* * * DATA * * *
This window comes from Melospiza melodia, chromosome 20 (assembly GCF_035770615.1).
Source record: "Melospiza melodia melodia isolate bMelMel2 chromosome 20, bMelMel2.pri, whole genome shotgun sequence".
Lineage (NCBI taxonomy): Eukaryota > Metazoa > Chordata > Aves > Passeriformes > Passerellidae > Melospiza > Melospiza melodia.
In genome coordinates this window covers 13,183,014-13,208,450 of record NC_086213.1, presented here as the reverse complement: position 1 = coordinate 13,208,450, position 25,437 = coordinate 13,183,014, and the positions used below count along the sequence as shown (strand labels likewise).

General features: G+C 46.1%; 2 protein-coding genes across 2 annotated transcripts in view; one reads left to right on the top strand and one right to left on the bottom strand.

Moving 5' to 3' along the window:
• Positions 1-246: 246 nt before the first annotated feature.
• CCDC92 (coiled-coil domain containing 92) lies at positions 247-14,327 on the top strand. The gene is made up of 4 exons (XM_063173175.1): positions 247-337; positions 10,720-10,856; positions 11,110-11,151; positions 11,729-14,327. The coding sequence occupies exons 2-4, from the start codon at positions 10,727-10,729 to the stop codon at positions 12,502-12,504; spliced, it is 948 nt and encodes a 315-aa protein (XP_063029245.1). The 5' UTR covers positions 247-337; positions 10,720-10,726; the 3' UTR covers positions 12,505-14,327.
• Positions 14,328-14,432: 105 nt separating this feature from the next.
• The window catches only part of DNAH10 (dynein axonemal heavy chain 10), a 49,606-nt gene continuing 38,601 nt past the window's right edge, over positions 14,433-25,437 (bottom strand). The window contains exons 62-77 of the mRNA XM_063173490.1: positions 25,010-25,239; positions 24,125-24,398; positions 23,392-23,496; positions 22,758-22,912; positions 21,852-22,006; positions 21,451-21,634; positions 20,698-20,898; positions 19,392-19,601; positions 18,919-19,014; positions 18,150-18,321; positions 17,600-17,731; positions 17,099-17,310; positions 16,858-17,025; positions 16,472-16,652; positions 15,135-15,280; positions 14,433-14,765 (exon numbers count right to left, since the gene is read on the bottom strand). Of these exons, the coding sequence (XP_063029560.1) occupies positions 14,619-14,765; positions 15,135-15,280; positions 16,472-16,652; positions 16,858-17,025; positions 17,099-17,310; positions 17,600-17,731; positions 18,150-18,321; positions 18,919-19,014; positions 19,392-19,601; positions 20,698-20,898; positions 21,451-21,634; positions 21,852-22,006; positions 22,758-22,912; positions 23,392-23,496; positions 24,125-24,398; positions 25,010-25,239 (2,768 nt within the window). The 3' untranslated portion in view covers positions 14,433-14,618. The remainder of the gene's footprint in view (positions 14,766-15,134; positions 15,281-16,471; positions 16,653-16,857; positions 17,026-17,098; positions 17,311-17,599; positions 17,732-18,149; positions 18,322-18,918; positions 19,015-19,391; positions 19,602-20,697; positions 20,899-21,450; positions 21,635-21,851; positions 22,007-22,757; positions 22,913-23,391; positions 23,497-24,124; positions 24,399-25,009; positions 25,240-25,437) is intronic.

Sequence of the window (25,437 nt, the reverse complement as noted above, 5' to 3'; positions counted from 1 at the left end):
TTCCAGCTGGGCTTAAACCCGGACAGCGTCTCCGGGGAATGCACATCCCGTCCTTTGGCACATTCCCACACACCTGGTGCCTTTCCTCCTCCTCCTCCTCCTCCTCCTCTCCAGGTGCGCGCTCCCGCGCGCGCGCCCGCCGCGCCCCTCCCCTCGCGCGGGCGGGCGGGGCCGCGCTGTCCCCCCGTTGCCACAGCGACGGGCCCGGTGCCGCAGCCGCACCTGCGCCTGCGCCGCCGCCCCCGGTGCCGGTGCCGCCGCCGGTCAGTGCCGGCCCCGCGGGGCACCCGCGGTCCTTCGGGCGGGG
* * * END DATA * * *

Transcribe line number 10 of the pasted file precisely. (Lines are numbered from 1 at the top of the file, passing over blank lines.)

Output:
• The window catches only part of DNAH10 (dynein axonemal heavy chain 10), a 49,606-nt gene continuing 38,601 nt past the window's right edge, over positions 14,433-25,437 (bottom strand). The window contains exons 62-77 of the mRNA XM_063173490.1: positions 25,010-25,239; positions 24,125-24,398; positions 23,392-23,496; positions 22,758-22,912; positions 21,852-22,006; positions 21,451-21,634; positions 20,698-20,898; positions 19,392-19,601; positions 18,919-19,014; positions 18,150-18,321; positions 17,600-17,731; positions 17,099-17,310; positions 16,858-17,025; positions 16,472-16,652; positions 15,135-15,280; positions 14,433-14,765 (exon numbers count right to left, since the gene is read on the bottom strand). Of these exons, the coding sequence (XP_063029560.1) occupies positions 14,619-14,765; positions 15,135-15,280; positions 16,472-16,652; positions 16,858-17,025; positions 17,099-17,310; positions 17,600-17,731; positions 18,150-18,321; positions 18,919-19,014; positions 19,392-19,601; positions 20,698-20,898; positions 21,451-21,634; positions 21,852-22,006; positions 22,758-22,912; positions 23,392-23,496; positions 24,125-24,398; positions 25,010-25,239 (2,768 nt within the window). The 3' untranslated portion in view covers positions 14,433-14,618. The remainder of the gene's footprint in view (positions 14,766-15,134; positions 15,281-16,471; positions 16,653-16,857; positions 17,026-17,098; positions 17,311-17,599; positions 17,732-18,149; positions 18,322-18,918; positions 19,015-19,391; positions 19,602-20,697; positions 20,899-21,450; positions 21,635-21,851; positions 22,007-22,757; positions 22,913-23,391; positions 23,497-24,124; positions 24,399-25,009; positions 25,240-25,437) is intronic.